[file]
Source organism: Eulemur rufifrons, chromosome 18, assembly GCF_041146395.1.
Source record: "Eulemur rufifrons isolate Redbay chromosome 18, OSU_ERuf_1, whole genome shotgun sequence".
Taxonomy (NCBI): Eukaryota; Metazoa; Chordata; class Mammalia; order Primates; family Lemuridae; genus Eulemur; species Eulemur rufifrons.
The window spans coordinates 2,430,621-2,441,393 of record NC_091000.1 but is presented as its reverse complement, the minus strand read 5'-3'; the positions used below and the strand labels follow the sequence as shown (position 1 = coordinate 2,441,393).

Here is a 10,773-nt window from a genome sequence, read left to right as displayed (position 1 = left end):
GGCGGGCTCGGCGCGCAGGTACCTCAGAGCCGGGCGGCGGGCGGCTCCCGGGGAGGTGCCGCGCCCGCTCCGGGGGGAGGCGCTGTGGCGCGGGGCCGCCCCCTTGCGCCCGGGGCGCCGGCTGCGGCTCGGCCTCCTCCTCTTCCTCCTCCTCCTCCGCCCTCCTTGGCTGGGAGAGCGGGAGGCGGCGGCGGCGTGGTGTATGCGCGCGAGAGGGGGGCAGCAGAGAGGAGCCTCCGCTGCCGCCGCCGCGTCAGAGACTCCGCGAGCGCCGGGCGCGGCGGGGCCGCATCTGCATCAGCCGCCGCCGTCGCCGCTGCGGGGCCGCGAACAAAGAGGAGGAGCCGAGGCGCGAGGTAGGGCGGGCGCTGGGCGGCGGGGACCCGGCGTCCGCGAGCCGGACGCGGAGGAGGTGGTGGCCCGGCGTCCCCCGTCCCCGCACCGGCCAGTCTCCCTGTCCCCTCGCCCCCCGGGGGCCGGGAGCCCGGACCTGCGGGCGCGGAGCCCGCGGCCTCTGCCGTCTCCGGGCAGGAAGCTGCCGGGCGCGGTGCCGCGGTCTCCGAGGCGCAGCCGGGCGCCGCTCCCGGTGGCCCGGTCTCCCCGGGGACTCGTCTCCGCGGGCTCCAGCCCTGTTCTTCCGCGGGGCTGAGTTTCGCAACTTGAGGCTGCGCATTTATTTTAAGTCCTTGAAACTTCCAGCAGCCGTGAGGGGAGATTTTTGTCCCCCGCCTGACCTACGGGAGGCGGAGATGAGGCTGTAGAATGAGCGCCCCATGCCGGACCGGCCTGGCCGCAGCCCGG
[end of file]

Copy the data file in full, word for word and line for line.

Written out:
Source organism: Eulemur rufifrons, chromosome 18, assembly GCF_041146395.1.
Source record: "Eulemur rufifrons isolate Redbay chromosome 18, OSU_ERuf_1, whole genome shotgun sequence".
Taxonomy (NCBI): Eukaryota; Metazoa; Chordata; class Mammalia; order Primates; family Lemuridae; genus Eulemur; species Eulemur rufifrons.
The window spans coordinates 2,430,621-2,441,393 of record NC_091000.1 but is presented as its reverse complement, the minus strand read 5'-3'; the positions used below and the strand labels follow the sequence as shown (position 1 = coordinate 2,441,393).

Here is a 10,773-nt window from a genome sequence, read left to right as displayed (position 1 = left end):
GGCGGGCTCGGCGCGCAGGTACCTCAGAGCCGGGCGGCGGGCGGCTCCCGGGGAGGTGCCGCGCCCGCTCCGGGGGGAGGCGCTGTGGCGCGGGGCCGCCCCCTTGCGCCCGGGGCGCCGGCTGCGGCTCGGCCTCCTCCTCTTCCTCCTCCTCCTCCGCCCTCCTTGGCTGGGAGAGCGGGAGGCGGCGGCGGCGTGGTGTATGCGCGCGAGAGGGGGGCAGCAGAGAGGAGCCTCCGCTGCCGCCGCCGCGTCAGAGACTCCGCGAGCGCCGGGCGCGGCGGGGCCGCATCTGCATCAGCCGCCGCCGTCGCCGCTGCGGGGCCGCGAACAAAGAGGAGGAGCCGAGGCGCGAGGTAGGGCGGGCGCTGGGCGGCGGGGACCCGGCGTCCGCGAGCCGGACGCGGAGGAGGTGGTGGCCCGGCGTCCCCCGTCCCCGCACCGGCCAGTCTCCCTGTCCCCTCGCCCCCCGGGGGCCGGGAGCCCGGACCTGCGGGCGCGGAGCCCGCGGCCTCTGCCGTCTCCGGGCAGGAAGCTGCCGGGCGCGGTGCCGCGGTCTCCGAGGCGCAGCCGGGCGCCGCTCCCGGTGGCCCGGTCTCCCCGGGGACTCGTCTCCGCGGGCTCCAGCCCTGTTCTTCCGCGGGGCTGAGTTTCGCAACTTGAGGCTGCGCATTTATTTTAAGTCCTTGAAACTTCCAGCAGCCGTGAGGGGAGATTTTTGTCCCCCGCCTGACCTACGGGAGGCGGAGATGAGGCTGTAGAATGAGCGCCCCATGCCGGACCGGCCTGGCCGCAGCCCGG